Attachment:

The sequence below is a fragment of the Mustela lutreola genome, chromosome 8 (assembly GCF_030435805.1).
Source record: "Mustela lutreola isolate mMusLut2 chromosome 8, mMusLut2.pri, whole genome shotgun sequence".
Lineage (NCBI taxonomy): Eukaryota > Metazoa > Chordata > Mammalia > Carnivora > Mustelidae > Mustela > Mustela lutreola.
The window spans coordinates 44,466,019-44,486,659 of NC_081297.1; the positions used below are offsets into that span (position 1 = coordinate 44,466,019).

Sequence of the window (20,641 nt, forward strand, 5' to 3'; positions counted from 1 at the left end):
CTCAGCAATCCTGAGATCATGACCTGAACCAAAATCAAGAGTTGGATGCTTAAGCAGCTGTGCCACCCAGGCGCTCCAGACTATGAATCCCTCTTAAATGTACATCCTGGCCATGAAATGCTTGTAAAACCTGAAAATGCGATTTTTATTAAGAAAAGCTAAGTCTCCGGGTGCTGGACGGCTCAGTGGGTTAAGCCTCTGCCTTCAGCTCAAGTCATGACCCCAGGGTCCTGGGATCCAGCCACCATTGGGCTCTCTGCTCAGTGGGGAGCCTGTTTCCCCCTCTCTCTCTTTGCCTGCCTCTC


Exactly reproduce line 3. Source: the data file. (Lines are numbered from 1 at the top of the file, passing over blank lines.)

Lineage (NCBI taxonomy): Eukaryota > Metazoa > Chordata > Mammalia > Carnivora > Mustelidae > Mustela > Mustela lutreola.